The Human Rights Commissioner’s office said on Thursday that the recent statements of Archbishop Chrysostomos against homosexuals went beyond the concept of freedom of expression and were subject to criminal investigation.
In the same tone, Akel MP Irene Charalambidou urged her colleagues in the House human rights committee to support her proposal to discuss the stance of Chrysostomos towards the Lesbian, Gay, Bisexual, Transgender/Transsexual and Intersex (LGBTI) community.
On Tuesday, Accept-LGBTI Cyprus had said it would report the Primate to the attorney-general for promoting hatred due to sexual orientation or gender identity.
These announcements followed statements by Chrysostomos that sparked outrage as they were deemed as inciting hatred against LGBTI.
He had said during a TV show on Monday that he would tell school children that homosexuality is a sin and unnatural and that one ought to struggle to overcome it. On Wednesday, he said that his comments were misinterpreted and that the Church loved homosexuals but he believed they have no shame as they should not brag about their homosexuality and organise pride parades.
The archbishop also said that his convictions stemmed from the gospel and the Christian faith and that he did not intend to encourage homosexuality just to avoid criticism.
“All are equal before the law and any form of homophobic speech in the name of any religion, tradition or ideology, cannot be tolerated,” the commissioner’s office said.
It said the archbishop’s statements were “abusive, insulting, devaluing and target a distinct group of people based on their legally protected characteristics: sexual orientation and gender identity”.
Such statements, it said, perpetuate perverse stereotypes, prejudices and hatred against LGBTI and refer to times when homosexuality was paired with immorality, crime, deviation, and mental illness. They also “encourage hostility, but also incite potentially violent behaviours”.
“The recent legislative developments in the country, the safeguarding of civil partnership and the criminalisation of homophobic rhetoric, as well as the mass participation in the pride parades, demonstrate both the recognition of the multiple forms of discrimination which are traditionally sustained by our LGBTI co-citizens and the state’s commitment to strengthen the institutional framework of equality and combating discrimination,” it added.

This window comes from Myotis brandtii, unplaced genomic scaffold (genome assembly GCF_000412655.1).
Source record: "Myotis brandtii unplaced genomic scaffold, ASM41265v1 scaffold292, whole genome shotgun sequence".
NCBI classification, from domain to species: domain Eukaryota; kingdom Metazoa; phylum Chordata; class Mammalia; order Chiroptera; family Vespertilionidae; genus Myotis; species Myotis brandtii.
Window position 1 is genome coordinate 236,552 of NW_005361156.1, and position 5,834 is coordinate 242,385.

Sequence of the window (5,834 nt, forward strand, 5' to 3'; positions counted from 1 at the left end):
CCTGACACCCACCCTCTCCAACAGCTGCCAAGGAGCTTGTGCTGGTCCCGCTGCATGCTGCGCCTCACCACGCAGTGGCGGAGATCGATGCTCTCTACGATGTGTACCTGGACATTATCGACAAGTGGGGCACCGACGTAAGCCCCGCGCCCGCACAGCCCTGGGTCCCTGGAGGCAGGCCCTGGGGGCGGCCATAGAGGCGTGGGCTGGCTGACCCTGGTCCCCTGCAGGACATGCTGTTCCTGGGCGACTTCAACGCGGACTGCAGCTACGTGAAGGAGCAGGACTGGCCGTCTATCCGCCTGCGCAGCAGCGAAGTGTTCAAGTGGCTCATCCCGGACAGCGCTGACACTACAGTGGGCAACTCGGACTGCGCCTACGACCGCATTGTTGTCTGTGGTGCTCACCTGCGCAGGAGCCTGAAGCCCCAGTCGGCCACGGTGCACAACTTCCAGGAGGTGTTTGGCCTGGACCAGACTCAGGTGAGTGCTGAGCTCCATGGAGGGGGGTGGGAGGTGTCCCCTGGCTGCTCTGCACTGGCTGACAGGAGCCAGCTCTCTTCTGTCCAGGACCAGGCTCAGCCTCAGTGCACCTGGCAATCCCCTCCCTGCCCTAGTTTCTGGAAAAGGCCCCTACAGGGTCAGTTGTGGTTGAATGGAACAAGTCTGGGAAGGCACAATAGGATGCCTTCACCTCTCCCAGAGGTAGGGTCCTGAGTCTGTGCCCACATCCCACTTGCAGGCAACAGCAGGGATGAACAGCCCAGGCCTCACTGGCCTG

Charalambidou said she expected her colleagues from the other political parties in the House human rights committee to agree to discuss the archbishop’s stance against the LGBTI community.
The parliament, she said, cannot turn a blind eye to the marginalisation of human beings and the violation of the laws of the Republic. “We have an obligation to our fellow human beings to defend their human right to equality and acceptance.”
In May 2015, parliament amended the penal code, making it a crime to engage in unacceptable behaviour and violence against people based on their sexual orientation.
The law criminalises “the deliberate public, and in a threatening fashion, incitement to hatred or violence, and the incitement to hatred or violence, verbally or through the press, textually or pictorially or by any other means, against any group of persons, or a member of a group based on their sexual orientation or gender identity.”
Depending on the offence, perpetrators could face up to three years in jail or a fine of up to €5,000, or both.